B Martin, S D’Souza
B Martin, S D’Souza. Thoracic Epidural Anesthesia For Lumbar Spine Decompressive Surgery In An Elderly Patient. The Internet Journal of Anesthesiology. 2014 Volume 34 Number 1.
We present a case of an elderly patient with a significant medical history, who underwent elective lumbar decompressive surgery, three months after sustaining a myocardial infarction. After a collobarative pre-surgical assesment by the neurosurgery and anesthesiology teams, epidural anesthesia was performed. A thoracic epidural catheter was inserted pre-operatively. The patient underwent successful L4-5 synovial cyst removal, and subsequent relief of pain. Epidural anesthesia is a viable alternative to general anesthesia for lumbar surgery, is safe and may offer several benefits, particularly in patients with multiple cormorbidities.
Despite reports of neuraxial anesthesia as a safe and effective alternative, general anesthesia remains the most commonly used anesthetic technique for lumbar spine surgery.1 However, epidural anesthesia may offer significant advantages when compared to general anesthesia. Patients with significant medical problems may benefit from the positive effects of neuraxial anesthesia on the cardiovascular, pulmonary and neurologic systems. Reduction of blood loss and improved surgical conditions, avoidance of nerve injury (due to patient self positioning), verbal communication between surgeon and patient, reduction of postoperative mortality, improved analgesia, decreased side effects from analgesics and more stable intraoperative and postoperative hemodynamics are cited as potential key advantages.1,2 Thoracic epidural anesthesia may improve coronary perfusion, myocardial oxygen balance and may reduce cardiac events.3 In this case report, we demonstrate the successful application of epidural anesthesia for lumbar spine decompressive surgery in a patient with severe three vessel coronary artery disease.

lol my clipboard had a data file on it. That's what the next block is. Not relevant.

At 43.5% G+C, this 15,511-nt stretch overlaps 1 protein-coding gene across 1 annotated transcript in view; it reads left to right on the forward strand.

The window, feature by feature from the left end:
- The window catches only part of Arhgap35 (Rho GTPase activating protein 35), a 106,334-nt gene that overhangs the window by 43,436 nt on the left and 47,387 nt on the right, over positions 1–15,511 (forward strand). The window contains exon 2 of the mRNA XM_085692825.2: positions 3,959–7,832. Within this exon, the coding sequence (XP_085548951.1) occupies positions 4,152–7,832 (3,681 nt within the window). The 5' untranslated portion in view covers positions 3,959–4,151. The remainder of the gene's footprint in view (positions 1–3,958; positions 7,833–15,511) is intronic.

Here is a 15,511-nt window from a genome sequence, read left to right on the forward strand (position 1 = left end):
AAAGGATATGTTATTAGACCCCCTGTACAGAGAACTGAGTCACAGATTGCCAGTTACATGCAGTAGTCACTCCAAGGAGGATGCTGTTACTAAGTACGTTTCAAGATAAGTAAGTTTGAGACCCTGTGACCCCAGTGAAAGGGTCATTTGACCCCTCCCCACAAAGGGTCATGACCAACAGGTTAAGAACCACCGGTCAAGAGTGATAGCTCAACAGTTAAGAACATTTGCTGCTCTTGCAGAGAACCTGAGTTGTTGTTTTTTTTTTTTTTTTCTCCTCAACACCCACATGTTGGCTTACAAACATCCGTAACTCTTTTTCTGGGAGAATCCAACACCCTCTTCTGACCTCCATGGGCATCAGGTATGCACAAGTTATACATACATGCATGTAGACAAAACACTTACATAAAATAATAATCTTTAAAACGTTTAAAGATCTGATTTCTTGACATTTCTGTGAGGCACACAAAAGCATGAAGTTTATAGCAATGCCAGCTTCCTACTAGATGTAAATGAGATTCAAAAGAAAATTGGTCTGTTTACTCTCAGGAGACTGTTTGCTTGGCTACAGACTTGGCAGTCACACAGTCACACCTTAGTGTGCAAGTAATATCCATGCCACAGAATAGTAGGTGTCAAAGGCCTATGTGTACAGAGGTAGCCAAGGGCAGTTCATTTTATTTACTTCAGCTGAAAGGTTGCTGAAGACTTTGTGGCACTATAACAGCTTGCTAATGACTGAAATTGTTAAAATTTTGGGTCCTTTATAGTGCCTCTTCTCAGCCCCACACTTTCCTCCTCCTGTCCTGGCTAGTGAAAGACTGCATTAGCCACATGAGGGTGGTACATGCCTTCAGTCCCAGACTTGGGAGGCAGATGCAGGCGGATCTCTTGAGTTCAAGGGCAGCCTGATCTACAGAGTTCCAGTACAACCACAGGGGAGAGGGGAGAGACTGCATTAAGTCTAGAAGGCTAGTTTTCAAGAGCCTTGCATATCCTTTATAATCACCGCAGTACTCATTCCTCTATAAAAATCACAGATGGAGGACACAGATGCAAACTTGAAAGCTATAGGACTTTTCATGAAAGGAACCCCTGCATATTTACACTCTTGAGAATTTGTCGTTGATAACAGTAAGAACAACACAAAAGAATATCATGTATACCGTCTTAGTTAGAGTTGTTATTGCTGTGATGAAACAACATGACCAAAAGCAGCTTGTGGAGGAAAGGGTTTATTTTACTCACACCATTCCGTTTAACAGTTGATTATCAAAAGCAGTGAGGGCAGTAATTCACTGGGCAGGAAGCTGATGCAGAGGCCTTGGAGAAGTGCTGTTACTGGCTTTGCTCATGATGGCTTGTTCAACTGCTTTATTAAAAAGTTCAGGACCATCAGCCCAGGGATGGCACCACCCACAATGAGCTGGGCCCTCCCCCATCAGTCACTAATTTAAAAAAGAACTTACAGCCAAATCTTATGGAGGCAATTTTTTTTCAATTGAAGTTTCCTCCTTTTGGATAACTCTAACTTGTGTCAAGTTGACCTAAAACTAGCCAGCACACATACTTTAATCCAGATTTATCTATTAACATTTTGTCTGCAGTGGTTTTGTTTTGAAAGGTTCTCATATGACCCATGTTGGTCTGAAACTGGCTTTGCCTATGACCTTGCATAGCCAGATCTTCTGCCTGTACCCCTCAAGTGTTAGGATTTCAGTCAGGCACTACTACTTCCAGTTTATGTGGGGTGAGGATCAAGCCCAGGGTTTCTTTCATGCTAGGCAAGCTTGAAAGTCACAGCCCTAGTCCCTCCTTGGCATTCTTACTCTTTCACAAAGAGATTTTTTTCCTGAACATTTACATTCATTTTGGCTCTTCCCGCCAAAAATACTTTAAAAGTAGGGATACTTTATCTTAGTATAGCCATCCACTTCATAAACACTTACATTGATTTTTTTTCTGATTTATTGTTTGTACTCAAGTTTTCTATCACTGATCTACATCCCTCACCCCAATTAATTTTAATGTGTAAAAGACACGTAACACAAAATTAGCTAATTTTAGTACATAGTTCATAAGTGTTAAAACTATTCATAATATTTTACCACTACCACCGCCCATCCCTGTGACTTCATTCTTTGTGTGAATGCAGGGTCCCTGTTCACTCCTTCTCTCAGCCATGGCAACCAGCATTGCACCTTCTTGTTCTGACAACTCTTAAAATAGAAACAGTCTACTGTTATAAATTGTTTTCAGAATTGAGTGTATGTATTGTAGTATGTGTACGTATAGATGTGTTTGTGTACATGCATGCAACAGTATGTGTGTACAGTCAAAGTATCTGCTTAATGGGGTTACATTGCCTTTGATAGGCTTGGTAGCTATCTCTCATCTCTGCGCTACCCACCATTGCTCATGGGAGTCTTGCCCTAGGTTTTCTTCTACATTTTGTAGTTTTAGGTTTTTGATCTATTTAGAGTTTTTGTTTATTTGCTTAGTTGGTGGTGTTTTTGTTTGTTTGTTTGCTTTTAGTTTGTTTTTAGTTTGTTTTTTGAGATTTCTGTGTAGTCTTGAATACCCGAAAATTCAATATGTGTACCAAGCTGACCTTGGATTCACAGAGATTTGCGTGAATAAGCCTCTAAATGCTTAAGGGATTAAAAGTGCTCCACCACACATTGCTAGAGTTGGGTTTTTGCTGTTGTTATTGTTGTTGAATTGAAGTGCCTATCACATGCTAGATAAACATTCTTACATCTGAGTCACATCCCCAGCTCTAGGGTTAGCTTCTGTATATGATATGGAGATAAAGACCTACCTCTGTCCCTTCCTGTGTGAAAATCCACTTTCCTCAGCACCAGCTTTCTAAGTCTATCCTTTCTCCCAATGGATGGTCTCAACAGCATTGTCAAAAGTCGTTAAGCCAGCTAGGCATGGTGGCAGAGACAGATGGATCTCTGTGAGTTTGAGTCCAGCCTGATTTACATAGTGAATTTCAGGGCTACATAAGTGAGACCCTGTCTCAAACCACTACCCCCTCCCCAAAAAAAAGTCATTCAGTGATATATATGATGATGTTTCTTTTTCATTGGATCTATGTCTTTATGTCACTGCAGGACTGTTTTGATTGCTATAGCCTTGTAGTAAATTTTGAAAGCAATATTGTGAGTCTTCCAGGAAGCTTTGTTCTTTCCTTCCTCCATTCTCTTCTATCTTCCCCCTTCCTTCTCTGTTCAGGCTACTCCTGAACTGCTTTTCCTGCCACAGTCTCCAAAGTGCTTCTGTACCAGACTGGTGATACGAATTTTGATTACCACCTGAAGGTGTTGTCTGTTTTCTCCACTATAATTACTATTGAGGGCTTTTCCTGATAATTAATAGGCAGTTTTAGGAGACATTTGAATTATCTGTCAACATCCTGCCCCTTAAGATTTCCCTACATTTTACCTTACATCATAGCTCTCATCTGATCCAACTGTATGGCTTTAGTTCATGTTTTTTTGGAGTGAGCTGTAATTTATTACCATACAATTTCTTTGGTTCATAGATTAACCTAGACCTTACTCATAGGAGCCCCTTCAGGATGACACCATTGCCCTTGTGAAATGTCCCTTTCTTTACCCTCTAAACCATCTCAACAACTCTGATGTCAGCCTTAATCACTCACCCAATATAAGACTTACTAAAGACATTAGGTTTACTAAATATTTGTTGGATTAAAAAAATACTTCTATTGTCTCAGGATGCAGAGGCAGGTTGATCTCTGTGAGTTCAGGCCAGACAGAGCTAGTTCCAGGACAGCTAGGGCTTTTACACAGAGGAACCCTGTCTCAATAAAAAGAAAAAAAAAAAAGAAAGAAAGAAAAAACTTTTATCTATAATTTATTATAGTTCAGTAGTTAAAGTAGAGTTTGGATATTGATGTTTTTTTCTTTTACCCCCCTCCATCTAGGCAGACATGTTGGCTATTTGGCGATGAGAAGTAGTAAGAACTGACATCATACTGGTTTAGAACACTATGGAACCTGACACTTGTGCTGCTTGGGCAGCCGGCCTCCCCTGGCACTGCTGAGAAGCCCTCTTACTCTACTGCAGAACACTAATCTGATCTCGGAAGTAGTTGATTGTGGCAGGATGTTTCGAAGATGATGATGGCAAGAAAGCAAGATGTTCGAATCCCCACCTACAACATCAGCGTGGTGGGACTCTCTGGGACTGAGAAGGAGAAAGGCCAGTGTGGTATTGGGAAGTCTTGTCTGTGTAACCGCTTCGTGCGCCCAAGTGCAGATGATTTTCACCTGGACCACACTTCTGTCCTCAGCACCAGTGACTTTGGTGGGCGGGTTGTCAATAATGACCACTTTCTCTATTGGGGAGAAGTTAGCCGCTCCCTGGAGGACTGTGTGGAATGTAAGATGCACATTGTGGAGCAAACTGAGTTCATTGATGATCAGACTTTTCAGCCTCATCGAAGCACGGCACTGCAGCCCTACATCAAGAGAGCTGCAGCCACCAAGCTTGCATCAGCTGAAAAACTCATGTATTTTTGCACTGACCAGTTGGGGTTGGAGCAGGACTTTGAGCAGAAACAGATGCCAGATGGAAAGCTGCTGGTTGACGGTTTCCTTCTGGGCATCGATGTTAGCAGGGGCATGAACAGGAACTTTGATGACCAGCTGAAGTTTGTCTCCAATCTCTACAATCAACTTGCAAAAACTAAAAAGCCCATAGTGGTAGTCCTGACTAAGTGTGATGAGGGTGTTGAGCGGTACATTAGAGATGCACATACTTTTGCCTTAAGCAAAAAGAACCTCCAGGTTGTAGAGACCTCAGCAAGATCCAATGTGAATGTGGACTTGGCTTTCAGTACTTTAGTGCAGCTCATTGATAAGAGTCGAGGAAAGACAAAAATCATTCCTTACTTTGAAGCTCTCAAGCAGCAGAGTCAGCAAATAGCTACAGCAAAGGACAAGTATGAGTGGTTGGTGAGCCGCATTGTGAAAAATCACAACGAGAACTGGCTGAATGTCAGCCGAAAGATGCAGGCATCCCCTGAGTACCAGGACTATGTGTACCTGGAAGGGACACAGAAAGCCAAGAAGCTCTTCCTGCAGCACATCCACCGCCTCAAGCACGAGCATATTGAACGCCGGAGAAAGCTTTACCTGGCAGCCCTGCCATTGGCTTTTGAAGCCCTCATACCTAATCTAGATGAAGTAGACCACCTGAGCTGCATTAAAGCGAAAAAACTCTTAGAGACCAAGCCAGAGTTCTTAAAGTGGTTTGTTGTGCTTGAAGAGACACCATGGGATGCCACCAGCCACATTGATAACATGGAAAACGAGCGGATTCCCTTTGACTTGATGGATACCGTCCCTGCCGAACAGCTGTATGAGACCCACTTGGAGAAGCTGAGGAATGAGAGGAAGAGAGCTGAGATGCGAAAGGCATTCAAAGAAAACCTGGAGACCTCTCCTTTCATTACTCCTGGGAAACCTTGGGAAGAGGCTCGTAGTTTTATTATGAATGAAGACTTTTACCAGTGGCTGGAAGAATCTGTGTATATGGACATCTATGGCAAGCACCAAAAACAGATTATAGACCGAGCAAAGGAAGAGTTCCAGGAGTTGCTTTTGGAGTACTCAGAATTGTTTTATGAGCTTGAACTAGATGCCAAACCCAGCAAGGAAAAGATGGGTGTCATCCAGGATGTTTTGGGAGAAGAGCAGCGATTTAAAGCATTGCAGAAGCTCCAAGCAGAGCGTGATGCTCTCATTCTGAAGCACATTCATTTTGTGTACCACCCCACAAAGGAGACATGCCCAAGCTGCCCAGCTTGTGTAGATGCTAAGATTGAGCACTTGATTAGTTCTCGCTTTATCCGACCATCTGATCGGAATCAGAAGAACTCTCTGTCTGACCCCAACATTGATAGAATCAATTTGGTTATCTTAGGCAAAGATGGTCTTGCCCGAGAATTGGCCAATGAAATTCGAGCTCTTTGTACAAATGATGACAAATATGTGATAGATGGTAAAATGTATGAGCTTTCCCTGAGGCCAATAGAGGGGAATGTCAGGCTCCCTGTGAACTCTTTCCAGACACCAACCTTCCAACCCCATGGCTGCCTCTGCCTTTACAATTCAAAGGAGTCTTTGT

We received written permission from the patient to publish this case report.
A 91-year-old ASA 3, 69 inch, 75 kg male presented for lumbar decompressive surgery due to severe spinal stenosis causing debilitating back and leg pain. His past medical history was significant for an inferior ST elevation myocardial infarction three months prior to the surgery, three vessel coronary artery disease, hypertension, noninsulin dependent diabetes mellitus, peripheral arterial disease, hyperlipidemia, stroke, paroxysmal atrial fibrillation, bladder cancer, prostate cancer, microcytic anemia and benign prostatic hypertrophy. At the time of the myocardial infarction, the patient underwent coronary catheterization and medical therapy to include aspirin therpay and beta blockade, were recommended. The patient was then seen in the neurosurgery clinic for sciatica, a few weeks later. An MRI revealed a synovial cyst at the L4-L5 lumbar region. After consultation with neurosurgery a day earlier, we placed a thoracic epidural catheter pre-operatively on the day of surgery. The catheter was uneventfully placed at the T10-T11 interspace using an 18 gauge 3.5” Tuohy needle. In the operating room, the patient was placed in the left lateral decubitus position and standard ASA montiors were placed. Oxygen was delivered by face mask and ventilation was measured by capnography. An epidural infusion containing 0.125% bupivacaine and fentanyl (5 mcg/ml) was initiated at 10ml per hour, after an intial test dose of 3 of ml 1.5% lidocaine with epinephrine, followed by a bolus of 1% lidocaine 6 ml through the epidural catheter.